I welcome this development and hope that it will see NV and other electronically-assisted observers getting together to discuss DSO observations. And I also hope that traditional visual observers will feel welcome to chime in with their observations too! Perhaps we can set up some monthly challenge objects and compare notes. Just for clarification: I'm assuming that the Discussion sub-forum (this one) will be the place for discussion of equipment, software, observing techniques etc, and the Reports sub-forum will be limited to observational reports (as opposed to reports on say a new bit of kit)? Martin
  12. 6 points
    To put this in perspective, I bought my first SCT nearly ten years ago. And in all that time, there has been one word that has scared me witless (no, that's not a spelling mistake ) ... collimation!!!! There are so many horror strories around of people scratching corrector plates and simply messing it up completely and making a scope unusable, that I have always avoided it like the plague ... once even preferring to sell the scope I had and buy another one to avoid having to do it [don't you just love the logic of that one?particularly when there is no guarantee they will arrive collimated!]. I've always belonged to the "I don't care about winning, I just don't want to lose" brigade. Six months ago, I bought an RC6 and recently picked-up a cheshire eyepiece. No corrector plate ("But don't drop the allen key into the tube," the websites warn!). If I'm ever going to do this, now is the time. A quick look earlier this week showed the dot well out of position, so yesterday ... I procrastinated ... o come on, you didn't think it was going to be that easy, did you? But there are clear skies predicted for tonight, so this morning I went outside, set up my NEQ6, plonked the RC6 onto it, pointed it slightly downwards and went and made a cup of coffee. Returning to the scope I started to have a play. I kid you not. In less time than it had taken me to set up (excluding the coffee), I had the black dot slap-bang in the middle of my white circle. The allen bolts were tight, yes, but not "wheel-nut" tight; not "you need three feet of metal bar wrapped around the allen key to lean on in order to loosen it" tight. And yes, my first move was in the wrong direction ... so what??? It was so monumentally, stupidly easy ... why all the horror stories on the internet? Am I pleased I set it up outside where there was plenty of space, rather than struggling in the lounge? Yes. Am I pleased I got a cheshire so I could do it in daylight? Yes. Were the ten years of worry that I had endured dreading this day a waste of energy? You bet! So my message is to anyone who looks at the word "collimation" and immediately becomes a rabbit in headlights ... Action Cures Fear ... seriously, just do it ... if I can do it, ANYONE can.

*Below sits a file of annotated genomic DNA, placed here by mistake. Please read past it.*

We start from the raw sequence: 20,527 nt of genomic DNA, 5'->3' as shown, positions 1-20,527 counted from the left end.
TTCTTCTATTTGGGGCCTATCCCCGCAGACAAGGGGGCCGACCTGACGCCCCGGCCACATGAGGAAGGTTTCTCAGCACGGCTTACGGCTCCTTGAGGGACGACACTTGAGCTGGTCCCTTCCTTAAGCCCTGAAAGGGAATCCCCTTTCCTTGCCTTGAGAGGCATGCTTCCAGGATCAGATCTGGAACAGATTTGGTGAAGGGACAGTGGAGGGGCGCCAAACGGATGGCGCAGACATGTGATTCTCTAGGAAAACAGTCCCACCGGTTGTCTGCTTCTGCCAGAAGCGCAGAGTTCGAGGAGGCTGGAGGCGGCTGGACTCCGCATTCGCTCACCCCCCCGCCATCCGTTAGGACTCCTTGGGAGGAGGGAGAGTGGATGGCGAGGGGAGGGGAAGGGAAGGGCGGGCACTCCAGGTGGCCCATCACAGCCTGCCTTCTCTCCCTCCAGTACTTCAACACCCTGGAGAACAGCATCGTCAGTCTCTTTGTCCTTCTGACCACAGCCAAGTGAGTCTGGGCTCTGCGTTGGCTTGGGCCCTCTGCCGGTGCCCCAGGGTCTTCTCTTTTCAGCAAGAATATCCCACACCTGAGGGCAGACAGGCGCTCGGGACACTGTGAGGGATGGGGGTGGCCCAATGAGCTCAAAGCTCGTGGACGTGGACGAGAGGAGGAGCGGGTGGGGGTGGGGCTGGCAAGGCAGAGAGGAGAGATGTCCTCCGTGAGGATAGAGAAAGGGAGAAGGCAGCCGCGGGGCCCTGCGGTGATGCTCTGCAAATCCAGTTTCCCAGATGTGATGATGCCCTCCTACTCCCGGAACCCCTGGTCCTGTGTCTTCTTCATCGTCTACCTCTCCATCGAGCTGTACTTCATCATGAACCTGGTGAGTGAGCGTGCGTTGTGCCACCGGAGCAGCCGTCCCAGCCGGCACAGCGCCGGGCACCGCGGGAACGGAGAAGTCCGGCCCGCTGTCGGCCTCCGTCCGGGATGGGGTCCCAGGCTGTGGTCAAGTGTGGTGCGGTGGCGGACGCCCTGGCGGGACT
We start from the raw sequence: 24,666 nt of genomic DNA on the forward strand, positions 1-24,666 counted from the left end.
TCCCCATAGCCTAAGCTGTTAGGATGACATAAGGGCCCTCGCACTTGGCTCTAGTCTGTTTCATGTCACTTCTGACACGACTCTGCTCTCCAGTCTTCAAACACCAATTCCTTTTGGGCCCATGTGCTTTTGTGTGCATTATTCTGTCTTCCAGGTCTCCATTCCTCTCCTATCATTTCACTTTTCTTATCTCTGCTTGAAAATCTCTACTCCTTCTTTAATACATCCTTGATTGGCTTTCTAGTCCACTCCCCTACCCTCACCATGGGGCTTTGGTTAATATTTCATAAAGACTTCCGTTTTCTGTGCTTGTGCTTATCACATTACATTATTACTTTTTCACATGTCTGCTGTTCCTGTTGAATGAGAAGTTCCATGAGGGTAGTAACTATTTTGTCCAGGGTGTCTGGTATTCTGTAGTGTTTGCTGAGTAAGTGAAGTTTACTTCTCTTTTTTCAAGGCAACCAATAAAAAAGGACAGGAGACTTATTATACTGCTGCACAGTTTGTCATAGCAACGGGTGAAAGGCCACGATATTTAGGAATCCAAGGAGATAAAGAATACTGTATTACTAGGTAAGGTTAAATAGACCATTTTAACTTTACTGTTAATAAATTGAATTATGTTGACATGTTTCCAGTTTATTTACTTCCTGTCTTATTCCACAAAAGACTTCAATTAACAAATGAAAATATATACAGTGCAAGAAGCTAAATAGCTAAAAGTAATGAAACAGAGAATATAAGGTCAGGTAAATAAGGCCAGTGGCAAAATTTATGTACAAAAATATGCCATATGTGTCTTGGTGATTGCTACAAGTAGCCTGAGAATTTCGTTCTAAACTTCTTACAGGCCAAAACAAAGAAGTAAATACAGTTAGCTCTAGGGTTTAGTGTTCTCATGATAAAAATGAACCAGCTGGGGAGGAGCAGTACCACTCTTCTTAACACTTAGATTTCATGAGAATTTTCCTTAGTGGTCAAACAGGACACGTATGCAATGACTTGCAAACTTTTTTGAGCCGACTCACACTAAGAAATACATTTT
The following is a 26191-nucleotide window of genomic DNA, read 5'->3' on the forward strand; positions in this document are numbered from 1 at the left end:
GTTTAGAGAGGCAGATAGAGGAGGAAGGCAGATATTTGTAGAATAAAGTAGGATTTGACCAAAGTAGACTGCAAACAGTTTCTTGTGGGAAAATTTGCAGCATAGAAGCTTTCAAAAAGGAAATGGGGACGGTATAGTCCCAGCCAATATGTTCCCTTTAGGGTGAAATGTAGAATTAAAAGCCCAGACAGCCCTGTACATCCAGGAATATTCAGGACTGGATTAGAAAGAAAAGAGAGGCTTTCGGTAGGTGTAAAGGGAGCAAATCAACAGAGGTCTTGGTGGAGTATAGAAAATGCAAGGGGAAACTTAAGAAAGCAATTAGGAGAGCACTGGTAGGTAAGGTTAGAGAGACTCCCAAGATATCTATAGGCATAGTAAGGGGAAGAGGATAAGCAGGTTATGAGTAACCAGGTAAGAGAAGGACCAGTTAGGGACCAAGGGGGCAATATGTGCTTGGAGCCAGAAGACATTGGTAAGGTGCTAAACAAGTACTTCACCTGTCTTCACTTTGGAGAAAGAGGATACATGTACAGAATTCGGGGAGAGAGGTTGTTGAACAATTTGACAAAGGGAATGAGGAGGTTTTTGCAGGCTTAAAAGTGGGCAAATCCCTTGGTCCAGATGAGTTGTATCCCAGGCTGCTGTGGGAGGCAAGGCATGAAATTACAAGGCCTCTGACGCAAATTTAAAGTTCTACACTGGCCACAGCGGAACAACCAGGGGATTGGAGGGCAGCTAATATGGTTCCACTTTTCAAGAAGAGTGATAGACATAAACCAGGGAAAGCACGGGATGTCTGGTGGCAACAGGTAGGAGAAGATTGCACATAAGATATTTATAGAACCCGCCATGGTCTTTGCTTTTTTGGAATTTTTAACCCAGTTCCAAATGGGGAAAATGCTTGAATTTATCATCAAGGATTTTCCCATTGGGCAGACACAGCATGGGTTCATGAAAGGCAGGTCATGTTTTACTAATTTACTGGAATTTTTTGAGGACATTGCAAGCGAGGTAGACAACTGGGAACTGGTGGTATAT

13. 6 points
    Hi everyone I didn't realise this was possible with basic stuff and now wish I'd started with a longer FL. Several galaxies emerged surprisingly bright. Just hoping for the urge to start over again with something bigger... Oh and not a good background. Linked with my poor processing, maybe a limitation of dslrs over long exposures? Thanks for looking; gotta love that 's' shaped galaxy:) 700d on pn208 20x8min @ ISO800
  14. 6 points
    If it's a mirror blank you will need to be really good at french polishing.
  15. 6 points
    I snapped this quickly on my phone while we stood back to admire Its a beast of a set up. Cant wait to get data from it. Tom
  16. 5 points
    I decided last night to try my S.A. with an old 400mm Tokina 400mm f5.6 lens on a Nikon D5100 mono modified body. Although I have the Pro version of the mount I decided to just mount the camera/lens on a ball head rather than the the dec shaft and counter weight. I pointed the lens at M51, focused by zooming the image on the camera's live-view screen. I set the iso at 1600, shutter to bulb, connected a shutter release cable to the 'snap' socket on the mount which gave me circa 100s sub frames. There is a firmware update which allows other variations but I'm using as supplied at present. The image is a central crop of the frame. 45 frames were shot and 34 selected via PI's blink viewer taking out frames with aircraft/satellites etc. No darks, bias or flats have been added. No DBE to even the background. Frames integrated and histogram adjusted. Will try again with the lens/camera mounted on the dec shaft with everything balanced out.
  17. 5 points